Professor Yael Zakai Cannon
Associate Professor of Law
B.A., 2002, University of Maryland
J.D., 2005, Stanford Law School
Member of the California and District of Columbia Bars
Yael Zakai Cannon joined the UNM law faculty in fall 2012. Prior to coming to UNM, she was a practitioner-in-residence at the American University Washington College of Law, where she taught and supervised law students in the Disability Rights Law Clinic, and served as acting director of that clinic for the 2011-2012 academic year.
She also taught Juvenile Law: Children’s Legal Rights. Cannon co-chaired the District of Columbia Special Education Advocates Roundtable, and trained court-appointed lawyers in the District of Columbia Family Court on special education law and mental health advocacy on behalf of children.
Before teaching law, Cannon worked as a senior attorney with the Health Access Project at The Children’s Law Center in Washington, D.C., where she represented parents and caregivers in special education, school discipline, access to health care, public benefits, family law and housing cases as part of a medical-legal collaborative with Children’s National Medical Center.
She also managed a special education pro bono project, and served as a policy attorney at The Children’s Law Center, advocating for systemic reform in the child welfare, mental health and education systems in the District of Columbia. Cannon has also taught as an adjunct professor with the African American Studies Department at the University of Maryland, College Park.
Cannon’s research interests focus on children’s law, and in particular the educational and health needs of children living in poverty.
Community Lawyering Clinic
Pre-requisite: Completion of first year curriculum. Pre- or co-requisite: Ethics.
Summer 2013--Prof. Aliza Organick, Prof. Sarah Steadman
Fall 2013--Prof. Yael Cannon, Prof. Sarah Steadman
Spring 2014--Prof. Carol Suzuki, Prof. Camille Carey
The Community Lawyering Clinic provides outreach legal services in partnership with local community service providers, including non-legal disciplines. Through the Medical/Legal Alliance for Children (MLAC) the Clinic has entered into a strategic alliance (the nation’s first) with the Pediatrics Department of the UNM Health Sciences Center. MLAC law students represent children, caregivers, and families to address non-biological factors affecting children’s health including food, housing, education, physical safety (domestic violence), caregivers’ relationships and conflicts over custodial rights, immigration status, involvement in the criminal justice system, and availability of healthcare and other benefits. Students represent clients in Family Court, Children’s Court (juvenile delinquency), and other venues as necessary. In addition to the MLAC, the Community Lawyering Clinic collaborates with PB&J Family Services, the NM Public Defender and organizations serving families of incarcerated and addicted individuals, seniors, and HIV-positive people. Students work under law professor supervision and on interdisciplinary teams when appropriate. Clients include speakers of English, Spanish, and Vietnamese.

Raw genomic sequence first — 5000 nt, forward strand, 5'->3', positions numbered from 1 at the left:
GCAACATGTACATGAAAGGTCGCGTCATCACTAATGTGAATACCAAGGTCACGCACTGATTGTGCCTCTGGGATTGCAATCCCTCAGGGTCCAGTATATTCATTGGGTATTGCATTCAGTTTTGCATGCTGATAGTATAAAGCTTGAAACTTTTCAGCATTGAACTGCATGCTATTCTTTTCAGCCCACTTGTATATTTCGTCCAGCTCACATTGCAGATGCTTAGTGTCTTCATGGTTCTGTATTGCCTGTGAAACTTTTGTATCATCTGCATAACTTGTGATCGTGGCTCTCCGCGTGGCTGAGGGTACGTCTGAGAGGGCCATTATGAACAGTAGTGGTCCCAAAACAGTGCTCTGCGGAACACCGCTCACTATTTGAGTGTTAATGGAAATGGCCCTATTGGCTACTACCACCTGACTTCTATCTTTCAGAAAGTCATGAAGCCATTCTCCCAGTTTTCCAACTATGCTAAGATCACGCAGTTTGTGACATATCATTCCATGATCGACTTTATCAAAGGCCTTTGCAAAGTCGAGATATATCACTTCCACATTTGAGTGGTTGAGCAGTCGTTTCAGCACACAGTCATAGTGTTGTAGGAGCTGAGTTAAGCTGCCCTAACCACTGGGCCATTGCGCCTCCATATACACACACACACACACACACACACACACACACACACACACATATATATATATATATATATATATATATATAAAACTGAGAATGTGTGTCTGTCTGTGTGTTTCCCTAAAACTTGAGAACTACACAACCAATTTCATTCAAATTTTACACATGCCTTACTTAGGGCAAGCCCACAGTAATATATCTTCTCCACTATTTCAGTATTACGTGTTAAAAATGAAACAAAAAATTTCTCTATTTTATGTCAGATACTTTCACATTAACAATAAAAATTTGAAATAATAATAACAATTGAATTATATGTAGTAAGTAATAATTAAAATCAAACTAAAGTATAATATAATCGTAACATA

Students will be required (1) to attend and actively participate in up to five classroom sessions (ten during summer’s first three weeks) during each week of the academic semester and (2) to maintain, in addition to classroom hours, a schedule of 24 (2-hours block) fixed office hours (physically present in the clinic, working on clinic matters) each week during Summer, or 16 (2-hours block) fixed office hours each week during Fall and Spring semesters.
Students having specific questions about the Community Lawyering Clinic are encouraged to visit with Profs. Cannon, Carey, Organick, Steadman, or Suzuki.
Yael Cannon, Michael Gregory & Julie Waterstone, A Solution Hiding in Plain Sight: Special Education and Better Outcomes for Students with Social, Emotional, And Behavioral Challenges, 41 Fordham Urb. L.J. 403 (Dec. 2013).
There's No Place Like Home: Realizing the Vision of Community-Based Mental Health Treatment for Children, DePaul Law Review, Vol. 61, No. 4, 2012.
Who's the Boss?: The Need for Thoughtful Identification of the Client(s) in Special Education Cases American University Journal of Gender, Social Policy & the Law, Vol. 20, No. 1, 2011.
Chapters in Books
Remedies inSpecial Education Advocacy, (Ruth Colker & Julie Waterstone, eds., Lexis 2011)
Initiating a Special Education Case inSpecial Education Advocacy, (Ruth Colker & Julie Waterstone, eds., Lexis 2011) (co-authored with Laura Rinaldi)